Neuropsychiatry and Immunology/Oncology

Mike Clark mrc7 at cam.ac.uk
Mon Jun 14 09:22:35 EST 1999


In article <376168C3.4B66B7E at tc.umn.edu>, Alan J. Robinson
<URL:mailto:robin073 at tc.umn.edu> wrote:
> Just after I posted a couple of messages concerning paradigms (or
> the lack of them) in immunology - to expressions of extreme incredulity
> -
> there was a most extraordinary coincidence.
> 
> CNN carried a report of an article in this week's New England Journal
> of Medicine about brain damage/dysregulation in cancer and autoimmune
> diseases including multiple sclerosis.  Several studies were quoted
> and a variety of experimental findings and interpretations were
> mentioned.  (This news item may still be available in the CNN WEB
> archives.
> 
[snip]
> Alan J. Robinson
> robin073 at tc.umn.edu
> 

I'm not sure what you mean by expressions of 'extreme incredulity'?
Certainly I have looked at all the public postings in the thread 'The
danger of ''Danger'' and as far as I can see most of the arguments seem to
be about the lack of definitive evidence for the ideas you discuss rather
than the impossibility of the ideas. Certainly I believe that at present
there are reasons to remain sceptical but surely this is a good basis for
scientific investigation? A good scientific hypothesis is one which makes
predictions which can be easily tested by well controlled scientific
experiments or observations. It could be argued that it is usually the
sceptical viewpoint which advances science because this promotes the
sceptic to design experiments which provide the evidence to reject the
accepted hypothesis. I tend to reserve 'my own expressions of extreme
incredulity' for those biological scientists who come up with observations
in defiance of well trusted and tested laws of physics, for example the
ability to dilute a molecule to less than one per tube, yet still show it's
biological effect!

Now to get back to your specific statements, the problem I have with your
arguments is that you lump too many ideas together in one basket and try to
put a single label on them. I would prefer to have more specific claims
made one at a time in such a way that each claim could be tested on the
basis of scientific observation.

For example in one of your postings you say

>> 'Much disease results from these survival mechanisms becoming
>> dysregulated. e.g. the autoimmune diseases.  The dysregulation occurs at
>> least initially in the brain, rendering invalid the current sharp
>> distinction between psychiatric and medical disease.'

To me the problem is the implication in your statement that 'all'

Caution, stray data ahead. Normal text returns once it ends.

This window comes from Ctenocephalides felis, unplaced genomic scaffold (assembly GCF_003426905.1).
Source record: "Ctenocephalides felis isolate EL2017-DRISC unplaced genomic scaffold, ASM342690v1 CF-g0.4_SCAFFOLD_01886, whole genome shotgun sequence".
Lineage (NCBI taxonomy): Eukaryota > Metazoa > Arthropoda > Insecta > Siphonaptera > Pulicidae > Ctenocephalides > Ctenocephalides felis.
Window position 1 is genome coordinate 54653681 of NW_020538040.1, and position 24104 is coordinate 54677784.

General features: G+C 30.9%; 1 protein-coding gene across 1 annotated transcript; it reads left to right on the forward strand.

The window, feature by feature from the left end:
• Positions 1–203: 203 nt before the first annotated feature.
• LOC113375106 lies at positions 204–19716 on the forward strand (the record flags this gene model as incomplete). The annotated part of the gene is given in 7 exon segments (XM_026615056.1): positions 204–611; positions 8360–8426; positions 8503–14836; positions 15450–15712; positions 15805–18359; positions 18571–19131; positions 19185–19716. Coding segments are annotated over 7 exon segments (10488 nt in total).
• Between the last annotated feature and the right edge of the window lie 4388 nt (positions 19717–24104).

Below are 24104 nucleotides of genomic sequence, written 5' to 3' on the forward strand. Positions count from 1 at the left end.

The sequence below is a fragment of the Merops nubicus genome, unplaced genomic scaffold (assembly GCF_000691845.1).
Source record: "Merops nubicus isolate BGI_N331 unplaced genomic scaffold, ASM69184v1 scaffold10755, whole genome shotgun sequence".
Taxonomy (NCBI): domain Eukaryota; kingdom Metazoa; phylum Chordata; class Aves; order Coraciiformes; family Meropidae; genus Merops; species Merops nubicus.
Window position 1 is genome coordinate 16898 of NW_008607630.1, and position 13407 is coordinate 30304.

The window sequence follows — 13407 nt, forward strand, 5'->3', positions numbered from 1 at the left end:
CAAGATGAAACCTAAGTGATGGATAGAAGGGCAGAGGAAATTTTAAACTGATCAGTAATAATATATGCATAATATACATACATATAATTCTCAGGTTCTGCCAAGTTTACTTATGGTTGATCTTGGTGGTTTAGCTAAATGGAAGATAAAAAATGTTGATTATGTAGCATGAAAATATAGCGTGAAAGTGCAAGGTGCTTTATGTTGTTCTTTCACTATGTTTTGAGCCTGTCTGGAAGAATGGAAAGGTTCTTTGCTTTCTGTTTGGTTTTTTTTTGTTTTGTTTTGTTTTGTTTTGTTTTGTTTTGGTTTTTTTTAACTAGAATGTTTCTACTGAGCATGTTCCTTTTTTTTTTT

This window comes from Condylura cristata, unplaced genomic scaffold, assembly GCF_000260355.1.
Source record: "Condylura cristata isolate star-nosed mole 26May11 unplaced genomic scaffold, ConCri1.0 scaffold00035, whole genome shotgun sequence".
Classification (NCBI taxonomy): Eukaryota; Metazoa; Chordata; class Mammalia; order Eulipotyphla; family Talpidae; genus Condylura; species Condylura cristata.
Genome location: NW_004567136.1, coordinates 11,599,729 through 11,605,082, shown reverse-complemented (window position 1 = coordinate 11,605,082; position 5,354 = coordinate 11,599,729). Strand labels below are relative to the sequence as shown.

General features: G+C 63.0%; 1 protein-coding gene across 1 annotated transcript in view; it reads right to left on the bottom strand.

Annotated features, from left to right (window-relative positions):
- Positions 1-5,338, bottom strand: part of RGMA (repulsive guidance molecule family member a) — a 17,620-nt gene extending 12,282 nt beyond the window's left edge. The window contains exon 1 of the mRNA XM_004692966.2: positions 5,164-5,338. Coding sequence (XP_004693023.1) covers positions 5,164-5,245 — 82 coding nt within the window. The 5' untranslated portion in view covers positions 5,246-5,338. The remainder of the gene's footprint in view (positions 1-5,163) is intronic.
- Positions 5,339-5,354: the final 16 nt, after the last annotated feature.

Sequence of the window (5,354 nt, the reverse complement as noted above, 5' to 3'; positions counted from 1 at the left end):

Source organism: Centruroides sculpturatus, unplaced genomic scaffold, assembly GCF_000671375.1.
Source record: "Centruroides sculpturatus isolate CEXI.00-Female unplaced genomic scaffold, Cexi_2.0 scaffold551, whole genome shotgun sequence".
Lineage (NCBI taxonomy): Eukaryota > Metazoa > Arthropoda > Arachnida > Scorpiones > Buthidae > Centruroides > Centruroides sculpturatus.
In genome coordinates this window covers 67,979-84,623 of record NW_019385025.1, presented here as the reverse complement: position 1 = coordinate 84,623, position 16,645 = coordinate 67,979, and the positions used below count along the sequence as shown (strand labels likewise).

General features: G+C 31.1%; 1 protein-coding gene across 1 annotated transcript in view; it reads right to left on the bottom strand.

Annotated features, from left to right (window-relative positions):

autoimmune diseases start with dysregulation in the brain. I would be
mildly surprised if this were indeed true. It probably wouldn't defy any
laws of physics but it would seem biologically unlikely. One of your
examples you quote is multiple sclerosis, a disease of the nervous system
which would appear to have a major autoimmune component. Clearly it would
not be biologically very surprising to find your arguments being valid for
this example however it might equally also turn out that both the
autoimmunity and changes in neurophysiology were secondary to an infection
of the nervous system ie they are both secondary correlates of an infection
rather than one being the cause of the other. 

But do you really wish to lump all autoimmune diseases together? Do you
honestly believe that it is as likely for autoimmune diabetes to be caused
by a change in neurophysiology as say multiple sclerosis? Equally I would
suggest that bringing 'cancer' into the argument merely weakens your case
further. Genetics is starting to provide strong data to support the
classification of cancers into many different disorders based on the
cellular mechanisms of regulation of cell division and differentiation.

One of the ideas that Polly Matzinger likes to use is the idea that every
cell in the body actually should be considered as having a role in the
immune system ie the 'immune system' is not an easily identifiable 
separate organ, tissue  or collection of tissues. This idea could easily
encompass 'a role' for the nervous system in regulating 'some' immune
reactions and indeed 'a role' in 'some' autoimmune conditions. The question
is then can any of these roles be easily identified and tested in
experimental situations?



Mike Clark,                        <URL:http://www.path.cam.ac.uk/~mrc7/>
-- 
 o/ \\    //            ||  ,_ o   M.R. Clark, PhD. Division of Immunology
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